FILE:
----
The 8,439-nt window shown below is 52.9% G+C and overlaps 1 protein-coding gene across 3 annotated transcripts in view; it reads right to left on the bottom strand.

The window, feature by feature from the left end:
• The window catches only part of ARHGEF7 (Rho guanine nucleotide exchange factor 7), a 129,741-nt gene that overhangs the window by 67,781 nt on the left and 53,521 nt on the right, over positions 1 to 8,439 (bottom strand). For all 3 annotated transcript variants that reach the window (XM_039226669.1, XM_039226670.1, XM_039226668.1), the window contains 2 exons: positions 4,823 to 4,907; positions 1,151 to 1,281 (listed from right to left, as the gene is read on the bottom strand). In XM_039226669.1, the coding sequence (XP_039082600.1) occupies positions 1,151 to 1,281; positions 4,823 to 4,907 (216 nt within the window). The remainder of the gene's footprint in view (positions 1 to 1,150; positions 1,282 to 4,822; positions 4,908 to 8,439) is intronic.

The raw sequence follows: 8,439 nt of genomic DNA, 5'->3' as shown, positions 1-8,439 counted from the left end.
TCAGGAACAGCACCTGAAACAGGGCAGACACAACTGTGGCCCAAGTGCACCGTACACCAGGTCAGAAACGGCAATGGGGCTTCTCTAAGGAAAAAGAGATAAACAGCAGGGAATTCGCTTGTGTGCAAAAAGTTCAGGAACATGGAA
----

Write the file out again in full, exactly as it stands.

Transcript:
The 8,439-nt window shown below is 52.9% G+C and overlaps 1 protein-coding gene across 3 annotated transcripts in view; it reads right to left on the bottom strand.

The window, feature by feature from the left end:
• The window catches only part of ARHGEF7 (Rho guanine nucleotide exchange factor 7), a 129,741-nt gene that overhangs the window by 67,781 nt on the left and 53,521 nt on the right, over positions 1 to 8,439 (bottom strand). For all 3 annotated transcript variants that reach the window (XM_039226669.1, XM_039226670.1, XM_039226668.1), the window contains 2 exons: positions 4,823 to 4,907; positions 1,151 to 1,281 (listed from right to left, as the gene is read on the bottom strand). In XM_039226669.1, the coding sequence (XP_039082600.1) occupies positions 1,151 to 1,281; positions 4,823 to 4,907 (216 nt within the window). The remainder of the gene's footprint in view (positions 1 to 1,150; positions 1,282 to 4,822; positions 4,908 to 8,439) is intronic.

The raw sequence follows: 8,439 nt of genomic DNA, 5'->3' as shown, positions 1-8,439 counted from the left end.
TCAGGAACAGCACCTGAAACAGGGCAGACACAACTGTGGCCCAAGTGCACCGTACACCAGGTCAGAAACGGCAATGGGGCTTCTCTAAGGAAAAAGAGATAAACAGCAGGGAATTCGCTTGTGTGCAAAAAGTTCAGGAACATGGAA